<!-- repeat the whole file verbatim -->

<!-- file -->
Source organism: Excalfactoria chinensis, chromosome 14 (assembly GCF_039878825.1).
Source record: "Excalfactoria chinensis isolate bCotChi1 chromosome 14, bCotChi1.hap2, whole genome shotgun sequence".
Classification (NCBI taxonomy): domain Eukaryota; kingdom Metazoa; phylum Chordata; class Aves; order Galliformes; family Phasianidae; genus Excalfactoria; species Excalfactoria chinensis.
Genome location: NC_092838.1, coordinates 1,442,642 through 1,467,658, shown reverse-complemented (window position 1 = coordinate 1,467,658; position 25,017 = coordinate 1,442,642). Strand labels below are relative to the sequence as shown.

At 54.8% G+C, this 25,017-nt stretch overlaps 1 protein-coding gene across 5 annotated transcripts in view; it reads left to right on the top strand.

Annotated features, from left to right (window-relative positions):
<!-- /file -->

Source organism: Excalfactoria chinensis, chromosome 14 (assembly GCF_039878825.1).
Source record: "Excalfactoria chinensis isolate bCotChi1 chromosome 14, bCotChi1.hap2, whole genome shotgun sequence".
Classification (NCBI taxonomy): domain Eukaryota; kingdom Metazoa; phylum Chordata; class Aves; order Galliformes; family Phasianidae; genus Excalfactoria; species Excalfactoria chinensis.
Genome location: NC_092838.1, coordinates 1,442,642 through 1,467,658, shown reverse-complemented (window position 1 = coordinate 1,467,658; position 25,017 = coordinate 1,442,642). Strand labels below are relative to the sequence as shown.

At 54.8% G+C, this 25,017-nt stretch overlaps 1 protein-coding gene across 5 annotated transcripts in view; it reads left to right on the top strand.

Annotated features, from left to right (window-relative positions):